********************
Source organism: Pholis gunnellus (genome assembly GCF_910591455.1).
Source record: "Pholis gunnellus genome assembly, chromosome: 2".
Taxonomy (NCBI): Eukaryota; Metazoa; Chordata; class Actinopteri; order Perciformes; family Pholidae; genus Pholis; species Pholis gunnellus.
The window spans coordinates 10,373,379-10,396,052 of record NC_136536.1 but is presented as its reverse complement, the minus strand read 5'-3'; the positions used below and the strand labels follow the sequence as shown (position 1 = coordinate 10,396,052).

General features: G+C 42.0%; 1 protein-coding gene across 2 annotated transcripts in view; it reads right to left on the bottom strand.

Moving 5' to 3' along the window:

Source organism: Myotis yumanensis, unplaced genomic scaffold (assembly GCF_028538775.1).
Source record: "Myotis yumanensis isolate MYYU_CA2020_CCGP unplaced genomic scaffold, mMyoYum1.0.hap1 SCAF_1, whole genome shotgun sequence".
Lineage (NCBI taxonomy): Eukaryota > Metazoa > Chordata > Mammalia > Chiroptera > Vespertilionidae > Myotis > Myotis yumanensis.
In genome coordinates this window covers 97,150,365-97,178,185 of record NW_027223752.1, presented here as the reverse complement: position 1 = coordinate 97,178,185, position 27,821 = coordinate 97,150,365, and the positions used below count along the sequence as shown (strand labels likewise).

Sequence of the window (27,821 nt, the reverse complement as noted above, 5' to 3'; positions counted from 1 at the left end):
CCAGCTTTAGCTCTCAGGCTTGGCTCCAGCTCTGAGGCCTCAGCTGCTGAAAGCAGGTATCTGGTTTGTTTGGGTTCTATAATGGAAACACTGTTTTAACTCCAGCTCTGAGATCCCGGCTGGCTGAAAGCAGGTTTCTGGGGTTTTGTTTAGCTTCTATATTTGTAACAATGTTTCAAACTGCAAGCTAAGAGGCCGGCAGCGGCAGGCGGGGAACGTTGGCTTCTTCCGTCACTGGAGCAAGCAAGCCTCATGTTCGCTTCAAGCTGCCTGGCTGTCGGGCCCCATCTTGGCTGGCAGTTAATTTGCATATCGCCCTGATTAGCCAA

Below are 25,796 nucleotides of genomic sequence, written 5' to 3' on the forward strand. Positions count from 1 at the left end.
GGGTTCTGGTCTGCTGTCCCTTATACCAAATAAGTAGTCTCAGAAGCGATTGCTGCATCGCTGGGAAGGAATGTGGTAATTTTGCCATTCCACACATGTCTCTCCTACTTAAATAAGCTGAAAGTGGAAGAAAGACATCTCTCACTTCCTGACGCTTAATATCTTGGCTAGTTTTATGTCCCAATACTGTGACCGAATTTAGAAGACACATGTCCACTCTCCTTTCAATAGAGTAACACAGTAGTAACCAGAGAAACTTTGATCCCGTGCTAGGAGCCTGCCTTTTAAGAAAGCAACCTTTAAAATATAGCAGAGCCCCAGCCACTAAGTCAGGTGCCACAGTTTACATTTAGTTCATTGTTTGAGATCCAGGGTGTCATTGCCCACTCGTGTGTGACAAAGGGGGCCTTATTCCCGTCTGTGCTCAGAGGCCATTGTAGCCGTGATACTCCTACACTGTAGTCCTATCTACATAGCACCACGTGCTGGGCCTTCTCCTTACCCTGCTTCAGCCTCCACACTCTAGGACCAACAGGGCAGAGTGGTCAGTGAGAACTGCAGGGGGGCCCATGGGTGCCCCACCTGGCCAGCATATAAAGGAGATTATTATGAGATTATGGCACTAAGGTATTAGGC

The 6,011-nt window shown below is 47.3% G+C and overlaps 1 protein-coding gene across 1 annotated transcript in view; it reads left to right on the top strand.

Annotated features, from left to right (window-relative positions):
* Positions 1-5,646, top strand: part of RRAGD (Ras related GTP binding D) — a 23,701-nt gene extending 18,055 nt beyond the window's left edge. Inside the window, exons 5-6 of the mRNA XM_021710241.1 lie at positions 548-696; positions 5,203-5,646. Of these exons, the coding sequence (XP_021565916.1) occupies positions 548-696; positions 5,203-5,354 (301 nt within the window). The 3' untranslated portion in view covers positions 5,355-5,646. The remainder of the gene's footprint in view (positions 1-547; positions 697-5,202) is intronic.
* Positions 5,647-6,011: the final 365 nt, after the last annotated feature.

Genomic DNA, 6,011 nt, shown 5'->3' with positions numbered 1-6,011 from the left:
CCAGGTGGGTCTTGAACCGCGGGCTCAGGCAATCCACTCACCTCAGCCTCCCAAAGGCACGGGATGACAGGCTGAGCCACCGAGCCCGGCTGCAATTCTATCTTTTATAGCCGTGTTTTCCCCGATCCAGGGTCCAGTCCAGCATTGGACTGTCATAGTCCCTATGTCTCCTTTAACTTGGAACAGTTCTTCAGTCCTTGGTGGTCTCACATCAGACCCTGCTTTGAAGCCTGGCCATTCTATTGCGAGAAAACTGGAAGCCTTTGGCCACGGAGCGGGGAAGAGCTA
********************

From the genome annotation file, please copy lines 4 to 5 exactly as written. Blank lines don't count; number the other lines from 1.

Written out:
The window spans coordinates 10,373,379-10,396,052 of record NC_136536.1 but is presented as its reverse complement, the minus strand read 5'-3'; the positions used below and the strand labels follow the sequence as shown (position 1 = coordinate 10,396,052).

General features: G+C 42.0%; 1 protein-coding gene across 2 annotated transcripts in view; it reads right to left on the bottom strand.